Objectives: Existing socioeconomic inequalities shape, in very particular and measurable ways, the differential impact that a disease has on different sections of the same society. This is particularly true of COVID-19, which has rapidly exhausted the public health system in India, and magnified the gradient of vulnerability in an underserved populace. Using publicly available data, we have aimed to deconstruct this gradient into individual variables of inequality, and quantify their impact on the transmission and mortality outcomes of COVID-19 in India.
Methods: We quantify doubling times and case fatality ratios for all districts in India, then correlate them to twenty variables of socioeconomic vulnerability and demographic structure. Variables that exhibit persistent correlation are then analysed using multivariate beta regression models to validate their impact on COVID-19 outcomes in India.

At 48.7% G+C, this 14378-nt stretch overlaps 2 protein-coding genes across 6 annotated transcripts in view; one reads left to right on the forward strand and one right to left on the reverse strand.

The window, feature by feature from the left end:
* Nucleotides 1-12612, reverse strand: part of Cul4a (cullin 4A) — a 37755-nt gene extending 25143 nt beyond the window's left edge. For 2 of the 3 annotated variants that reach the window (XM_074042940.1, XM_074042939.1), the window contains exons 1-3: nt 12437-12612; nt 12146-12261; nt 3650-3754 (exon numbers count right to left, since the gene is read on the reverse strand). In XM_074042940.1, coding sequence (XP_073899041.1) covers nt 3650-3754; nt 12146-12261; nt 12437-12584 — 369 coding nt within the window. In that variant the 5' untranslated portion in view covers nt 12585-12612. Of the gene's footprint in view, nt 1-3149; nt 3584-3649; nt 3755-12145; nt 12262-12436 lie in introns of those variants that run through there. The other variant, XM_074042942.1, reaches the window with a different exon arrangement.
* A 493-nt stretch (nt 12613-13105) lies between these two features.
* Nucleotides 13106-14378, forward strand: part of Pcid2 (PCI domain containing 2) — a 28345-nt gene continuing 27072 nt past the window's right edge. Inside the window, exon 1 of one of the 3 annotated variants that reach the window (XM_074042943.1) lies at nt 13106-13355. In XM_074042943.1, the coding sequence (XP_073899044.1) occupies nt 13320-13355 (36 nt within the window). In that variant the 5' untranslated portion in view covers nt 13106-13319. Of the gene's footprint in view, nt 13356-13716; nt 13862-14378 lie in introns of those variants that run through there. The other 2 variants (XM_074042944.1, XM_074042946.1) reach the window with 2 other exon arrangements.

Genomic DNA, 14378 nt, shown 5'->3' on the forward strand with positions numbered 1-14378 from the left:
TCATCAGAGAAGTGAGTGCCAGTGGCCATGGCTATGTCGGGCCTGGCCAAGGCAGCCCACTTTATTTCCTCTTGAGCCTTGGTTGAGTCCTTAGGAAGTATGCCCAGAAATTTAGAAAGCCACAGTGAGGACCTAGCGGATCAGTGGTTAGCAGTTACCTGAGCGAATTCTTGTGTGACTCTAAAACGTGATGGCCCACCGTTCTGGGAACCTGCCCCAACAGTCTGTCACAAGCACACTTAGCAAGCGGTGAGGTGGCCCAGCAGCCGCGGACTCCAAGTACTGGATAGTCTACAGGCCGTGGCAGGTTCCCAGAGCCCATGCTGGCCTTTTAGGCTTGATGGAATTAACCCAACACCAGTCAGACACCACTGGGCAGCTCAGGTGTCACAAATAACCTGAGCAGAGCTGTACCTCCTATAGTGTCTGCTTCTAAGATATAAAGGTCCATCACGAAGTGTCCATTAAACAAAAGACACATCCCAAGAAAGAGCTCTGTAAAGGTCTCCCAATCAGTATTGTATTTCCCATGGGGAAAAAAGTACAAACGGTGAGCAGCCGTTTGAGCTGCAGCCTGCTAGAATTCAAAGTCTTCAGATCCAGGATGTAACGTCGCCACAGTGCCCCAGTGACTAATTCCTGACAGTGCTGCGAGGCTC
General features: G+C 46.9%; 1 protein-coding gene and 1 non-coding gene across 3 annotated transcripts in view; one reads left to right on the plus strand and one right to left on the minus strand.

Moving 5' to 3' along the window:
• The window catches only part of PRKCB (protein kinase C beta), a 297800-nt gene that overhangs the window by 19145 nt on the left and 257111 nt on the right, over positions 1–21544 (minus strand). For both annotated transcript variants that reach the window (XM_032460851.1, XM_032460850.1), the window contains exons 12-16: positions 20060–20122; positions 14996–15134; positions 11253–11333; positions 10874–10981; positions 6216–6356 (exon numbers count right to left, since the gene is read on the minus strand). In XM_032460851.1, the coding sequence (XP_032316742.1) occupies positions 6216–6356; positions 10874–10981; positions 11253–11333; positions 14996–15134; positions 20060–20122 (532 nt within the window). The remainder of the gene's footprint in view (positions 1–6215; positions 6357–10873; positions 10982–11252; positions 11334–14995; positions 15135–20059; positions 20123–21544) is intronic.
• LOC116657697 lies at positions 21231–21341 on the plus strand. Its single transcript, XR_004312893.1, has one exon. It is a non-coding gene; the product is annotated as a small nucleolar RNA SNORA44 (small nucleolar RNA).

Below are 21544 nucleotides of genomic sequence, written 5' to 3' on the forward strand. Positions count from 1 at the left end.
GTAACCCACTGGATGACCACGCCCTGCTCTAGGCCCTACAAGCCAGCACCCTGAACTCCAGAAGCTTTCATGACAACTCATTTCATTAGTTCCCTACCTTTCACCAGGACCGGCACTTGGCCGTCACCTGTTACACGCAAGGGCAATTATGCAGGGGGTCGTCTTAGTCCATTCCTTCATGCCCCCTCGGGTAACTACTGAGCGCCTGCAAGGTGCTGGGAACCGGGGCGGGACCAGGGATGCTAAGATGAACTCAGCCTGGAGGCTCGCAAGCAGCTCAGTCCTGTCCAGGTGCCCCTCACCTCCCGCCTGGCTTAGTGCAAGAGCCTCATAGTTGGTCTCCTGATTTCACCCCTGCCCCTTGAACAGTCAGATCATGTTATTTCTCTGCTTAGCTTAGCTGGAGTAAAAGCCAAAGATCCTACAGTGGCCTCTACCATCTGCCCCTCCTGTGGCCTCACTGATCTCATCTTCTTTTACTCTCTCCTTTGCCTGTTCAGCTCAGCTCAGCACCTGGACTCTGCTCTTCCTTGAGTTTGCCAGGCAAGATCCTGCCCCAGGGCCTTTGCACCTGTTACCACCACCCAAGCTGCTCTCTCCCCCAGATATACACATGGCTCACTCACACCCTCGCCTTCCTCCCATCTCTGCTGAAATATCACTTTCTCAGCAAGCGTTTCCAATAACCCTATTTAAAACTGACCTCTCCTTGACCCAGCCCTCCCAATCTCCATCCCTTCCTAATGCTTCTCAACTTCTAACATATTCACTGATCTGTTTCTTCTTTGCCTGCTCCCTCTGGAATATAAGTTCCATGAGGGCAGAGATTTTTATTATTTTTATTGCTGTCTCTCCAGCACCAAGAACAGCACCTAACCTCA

Results: The transmission of COVID-19 in India is enhanced by the lack of access to: indoor latrines, drainage facilities, electricity, and proximate sources of drinking water. Transmission is slowed by the presence of an elderly population. Fatality rates relate negatively to an area’s medical infrastructure, and the presence of a college-educated populace.
Conclusions: An interactive matrix of social inequalities, cultural practices, and behavioural patterns determine the path of COVID-19’s through a community. Specific variables exhibit patterns of persistent vulnerability; others indicate a resistance to infection and mortality. This body of evidence, when incorporated into policy design, may lead to localised, need-sensitive models of intervention, both for preventive measures and medical care.
Fuente: Public Health
Available online 16 November 2022